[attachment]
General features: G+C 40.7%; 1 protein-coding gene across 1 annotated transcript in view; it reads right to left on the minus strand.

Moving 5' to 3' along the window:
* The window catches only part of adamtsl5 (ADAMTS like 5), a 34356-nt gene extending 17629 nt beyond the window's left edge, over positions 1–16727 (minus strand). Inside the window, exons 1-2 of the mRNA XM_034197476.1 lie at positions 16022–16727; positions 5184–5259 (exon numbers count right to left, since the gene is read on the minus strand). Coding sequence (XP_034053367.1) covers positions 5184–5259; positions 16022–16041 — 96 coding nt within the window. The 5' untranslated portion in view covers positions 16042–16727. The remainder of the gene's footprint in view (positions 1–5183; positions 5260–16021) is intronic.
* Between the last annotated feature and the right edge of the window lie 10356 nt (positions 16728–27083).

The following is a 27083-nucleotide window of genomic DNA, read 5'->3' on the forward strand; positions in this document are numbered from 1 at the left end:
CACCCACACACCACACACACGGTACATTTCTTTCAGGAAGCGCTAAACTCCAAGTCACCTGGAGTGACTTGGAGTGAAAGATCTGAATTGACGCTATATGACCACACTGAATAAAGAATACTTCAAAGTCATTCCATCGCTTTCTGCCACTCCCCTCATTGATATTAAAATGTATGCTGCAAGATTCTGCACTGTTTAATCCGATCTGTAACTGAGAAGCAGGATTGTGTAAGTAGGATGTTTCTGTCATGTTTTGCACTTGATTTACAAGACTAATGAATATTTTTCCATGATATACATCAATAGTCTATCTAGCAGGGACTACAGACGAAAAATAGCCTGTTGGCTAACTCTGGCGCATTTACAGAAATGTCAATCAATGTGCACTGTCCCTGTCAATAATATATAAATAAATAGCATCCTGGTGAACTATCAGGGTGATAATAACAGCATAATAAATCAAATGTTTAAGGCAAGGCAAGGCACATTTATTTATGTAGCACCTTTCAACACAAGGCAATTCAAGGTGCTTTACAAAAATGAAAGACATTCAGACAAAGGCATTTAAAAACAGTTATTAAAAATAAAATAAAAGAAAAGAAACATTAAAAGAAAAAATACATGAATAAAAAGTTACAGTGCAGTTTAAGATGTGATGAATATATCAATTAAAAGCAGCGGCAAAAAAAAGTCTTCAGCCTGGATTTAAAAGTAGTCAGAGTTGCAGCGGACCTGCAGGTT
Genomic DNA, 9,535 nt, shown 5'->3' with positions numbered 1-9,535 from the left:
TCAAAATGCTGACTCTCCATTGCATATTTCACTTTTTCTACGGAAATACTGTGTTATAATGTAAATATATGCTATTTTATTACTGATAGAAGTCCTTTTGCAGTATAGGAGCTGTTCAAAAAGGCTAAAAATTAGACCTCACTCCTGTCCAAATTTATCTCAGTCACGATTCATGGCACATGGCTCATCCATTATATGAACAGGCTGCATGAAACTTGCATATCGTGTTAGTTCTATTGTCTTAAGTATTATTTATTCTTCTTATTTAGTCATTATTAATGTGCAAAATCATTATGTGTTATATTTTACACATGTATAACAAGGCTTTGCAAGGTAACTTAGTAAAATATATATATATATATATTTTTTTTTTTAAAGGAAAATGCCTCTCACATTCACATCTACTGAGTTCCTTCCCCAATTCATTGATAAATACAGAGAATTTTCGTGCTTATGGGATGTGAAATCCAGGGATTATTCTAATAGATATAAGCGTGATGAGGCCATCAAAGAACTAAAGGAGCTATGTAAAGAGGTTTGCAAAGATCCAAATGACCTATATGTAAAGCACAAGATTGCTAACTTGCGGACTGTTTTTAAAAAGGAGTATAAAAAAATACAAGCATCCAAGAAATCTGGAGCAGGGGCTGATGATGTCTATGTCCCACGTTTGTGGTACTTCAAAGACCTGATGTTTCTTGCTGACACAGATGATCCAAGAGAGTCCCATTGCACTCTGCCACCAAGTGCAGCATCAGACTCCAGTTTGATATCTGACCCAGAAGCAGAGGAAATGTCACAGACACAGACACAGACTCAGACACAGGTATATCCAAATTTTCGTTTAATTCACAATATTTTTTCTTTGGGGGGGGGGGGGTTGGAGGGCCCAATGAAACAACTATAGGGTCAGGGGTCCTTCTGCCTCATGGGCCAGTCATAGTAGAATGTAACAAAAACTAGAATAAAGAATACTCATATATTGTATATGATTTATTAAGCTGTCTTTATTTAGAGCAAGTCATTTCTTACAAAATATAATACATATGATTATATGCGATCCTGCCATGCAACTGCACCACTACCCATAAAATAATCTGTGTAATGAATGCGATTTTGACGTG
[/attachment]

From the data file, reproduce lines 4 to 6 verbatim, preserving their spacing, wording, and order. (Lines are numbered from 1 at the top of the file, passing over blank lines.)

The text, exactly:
* Between the last annotated feature and the right edge of the window lie 10356 nt (positions 16728–27083).

The following is a 27083-nucleotide window of genomic DNA, read 5'->3' on the forward strand; positions in this document are numbered from 1 at the left end:
CACCCACACACCACACACACGGTACATTTCTTTCAGGAAGCGCTAAACTCCAAGTCACCTGGAGTGACTTGGAGTGAAAGATCTGAATTGACGCTATATGACCACACTGAATAAAGAATACTTCAAAGTCATTCCATCGCTTTCTGCCACTCCCCTCATTGATATTAAAATGTATGCTGCAAGATTCTGCACTGTTTAATCCGATCTGTAACTGAGAAGCAGGATTGTGTAAGTAGGATGTTTCTGTCATGTTTTGCACTTGATTTACAAGACTAATGAATATTTTTCCATGATATACATCAATAGTCTATCTAGCAGGGACTACAGACGAAAAATAGCCTGTTGGCTAACTCTGGCGCATTTACAGAAATGTCAATCAATGTGCACTGTCCCTGTCAATAATATATAAATAAATAGCATCCTGGTGAACTATCAGGGTGATAATAACAGCATAATAAATCAAATGTTTAAGGCAAGGCAAGGCACATTTATTTATGTAGCACCTTTCAACACAAGGCAATTCAAGGTGCTTTACAAAAATGAAAGACATTCAGACAAAGGCATTTAAAAACAGTTATTAAAAATAAAATAAAAGAAAAGAAACATTAAAAGAAAAAATACATGAATAAAAAGTTACAGTGCAGTTTAAGATGTGATGAATATATCAATTAAAAGCAGCGGCAAAAAAAAGTCTTCAGCCTGGATTTAAAAGTAGTCAGAGTTGCAGCGGACCTGCAGGTT